Our federal government announced in their recent budget that funding for Assisted Reproduction Canada, an agency set up in 2006 to provide oversight of fertility treatments and assisted reproduction would be terminated, freeing up $10 million a year.
There has been little, if any, hue and cry over this cut, mainly because the legal, ethical and health issues arising from assisted reproductive technology are a mystery to most Canadians.
As well, those who have a personal, professional, or academic interest in these topics recognize that the agency has been largely ineffective in providing oversight of the 2004 Assisted Human Reproduction Act, a long-awaited statute that saw the light of day after years of debate and controversy arising from the release of the 1990 Report from the federal government’s Royal Commission on New Reproductive Technology, chaired by University of British Columbia professor Dr. Patricia Baird.
It also didn’t help when in December 2010 the Supreme Court of Canada struck down certain provisions of the statute as unconstitutional because the regulation of medical issues arising from assisted reproduction were not within the jurisdiction of the federal government, but rather fell to the provinces to oversee and legislate.
The majority of the Supreme Court of Canada found no merit in the government lawyers’ arguments that the legislation ought to be upheld as it addressed important moral, safety and public health matters.
Bioethicist and Dalhousie University professor, Dr. Francois Bayliss, an expert witness during earlier proceedings before the Quebec Court of Appeal, opined that the “ever-increasing ability to manipulate human reproductive material raises unique ethical issues warranting federal attention”. She has coined a phrase that is apropos, “Manipulating the stuff of life”, an apt description of the reality of these issues.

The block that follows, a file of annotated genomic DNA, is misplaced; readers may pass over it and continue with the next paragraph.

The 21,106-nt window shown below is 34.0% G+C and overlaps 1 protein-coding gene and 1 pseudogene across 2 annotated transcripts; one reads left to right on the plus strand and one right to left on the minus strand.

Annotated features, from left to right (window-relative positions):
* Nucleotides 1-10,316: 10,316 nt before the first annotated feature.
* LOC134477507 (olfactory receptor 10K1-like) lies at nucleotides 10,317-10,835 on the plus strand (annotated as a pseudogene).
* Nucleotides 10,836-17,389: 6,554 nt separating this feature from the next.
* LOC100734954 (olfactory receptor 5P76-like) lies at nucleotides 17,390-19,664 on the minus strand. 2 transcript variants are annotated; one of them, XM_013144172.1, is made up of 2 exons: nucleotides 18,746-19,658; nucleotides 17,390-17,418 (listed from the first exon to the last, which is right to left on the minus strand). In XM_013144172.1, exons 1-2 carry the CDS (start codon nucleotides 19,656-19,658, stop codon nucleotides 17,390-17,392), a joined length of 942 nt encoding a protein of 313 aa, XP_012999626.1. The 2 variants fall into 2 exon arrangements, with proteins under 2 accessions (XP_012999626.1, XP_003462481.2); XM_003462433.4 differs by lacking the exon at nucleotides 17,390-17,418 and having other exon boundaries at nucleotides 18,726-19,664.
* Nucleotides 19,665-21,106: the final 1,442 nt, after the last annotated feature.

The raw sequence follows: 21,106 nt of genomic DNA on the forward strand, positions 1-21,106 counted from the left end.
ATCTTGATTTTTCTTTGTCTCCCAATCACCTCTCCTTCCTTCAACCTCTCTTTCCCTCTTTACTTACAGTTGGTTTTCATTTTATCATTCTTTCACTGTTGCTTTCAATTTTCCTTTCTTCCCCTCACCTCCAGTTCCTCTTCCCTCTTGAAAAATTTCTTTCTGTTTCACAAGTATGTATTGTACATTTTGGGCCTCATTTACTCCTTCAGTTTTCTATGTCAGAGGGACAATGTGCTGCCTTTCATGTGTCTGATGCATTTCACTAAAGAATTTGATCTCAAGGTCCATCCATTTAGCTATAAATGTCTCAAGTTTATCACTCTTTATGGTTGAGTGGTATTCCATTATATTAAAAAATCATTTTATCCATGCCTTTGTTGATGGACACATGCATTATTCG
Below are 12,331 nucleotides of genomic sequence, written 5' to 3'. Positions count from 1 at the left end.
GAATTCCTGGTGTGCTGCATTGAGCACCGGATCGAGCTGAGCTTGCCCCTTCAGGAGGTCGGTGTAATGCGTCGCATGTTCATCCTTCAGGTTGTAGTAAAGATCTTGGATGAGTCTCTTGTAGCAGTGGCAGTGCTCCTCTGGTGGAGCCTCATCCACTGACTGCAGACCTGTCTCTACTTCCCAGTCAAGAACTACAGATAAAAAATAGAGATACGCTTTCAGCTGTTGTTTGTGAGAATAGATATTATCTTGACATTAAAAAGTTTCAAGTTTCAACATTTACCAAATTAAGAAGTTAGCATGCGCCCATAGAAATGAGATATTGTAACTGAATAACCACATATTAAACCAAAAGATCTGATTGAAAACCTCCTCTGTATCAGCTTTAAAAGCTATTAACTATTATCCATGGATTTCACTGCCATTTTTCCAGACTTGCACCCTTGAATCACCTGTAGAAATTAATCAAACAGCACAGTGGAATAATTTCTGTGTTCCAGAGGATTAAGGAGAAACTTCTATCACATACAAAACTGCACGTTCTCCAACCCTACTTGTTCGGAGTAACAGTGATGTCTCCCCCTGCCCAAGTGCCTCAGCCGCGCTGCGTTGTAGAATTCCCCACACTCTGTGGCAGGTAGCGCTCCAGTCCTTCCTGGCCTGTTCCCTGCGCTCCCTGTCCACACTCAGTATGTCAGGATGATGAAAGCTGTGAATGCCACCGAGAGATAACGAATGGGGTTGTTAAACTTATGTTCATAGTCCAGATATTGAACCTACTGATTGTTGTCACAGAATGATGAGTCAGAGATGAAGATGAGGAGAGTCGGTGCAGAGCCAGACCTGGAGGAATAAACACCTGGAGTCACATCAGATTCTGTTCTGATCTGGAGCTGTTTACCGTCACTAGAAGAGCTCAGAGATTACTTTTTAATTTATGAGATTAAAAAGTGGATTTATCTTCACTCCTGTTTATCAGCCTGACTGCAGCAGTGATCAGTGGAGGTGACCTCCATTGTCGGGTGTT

There can be no doubt that the practical ramifications of the dismantling of the agency and the gutting of the statute raises important ethical issues that legislators have been dodging for decades.
Some of the difficult questions include:
1. Can the sperm of a terminally ill or recently deceased male be harvested to be used by his marital partner?
2. When a same-sex couple terminate their relationship and have “banked” frozen sperm, is that sperm” property” and can it be divided in accordance with the law of property?
3. Can a man deposit sperm for future use and bequeath the sperm to a beneficiary?
4. Can the human genome be combined with the genome from an animal?
5. What parameters should be placed on research and experimentation with respect to gametes (sperm or ova) and embryos?
6. Should doctors be allowed to implant several embryos resulting in multiple births in the fashion of California’s “Octomom”, Nadya Suleman, who gave birth to eight children after the implantation of twelve embryos? Her California doctor’s license to practice medicine was revoked in the wake of the controversy.
7. Should anonymous sperm donation be permitted in Canada? Is it contrary to the best interests of donor offspring to be cut-off from a biological parent?
As the law now stands, Canada has no procedures in place to collect data and information regarding assisted reproduction, and thus, no way to determine success, failures or its impact on Canadian society.
The federal government suggests that Health Canada will step in however, it is now more important than ever that our provincial legislators debate and create law in this area, which is woefully behind advances in science and technology.
Will our elected lawmakers be brave enough to do so and when?
Lawdiva aka Georgialee Lang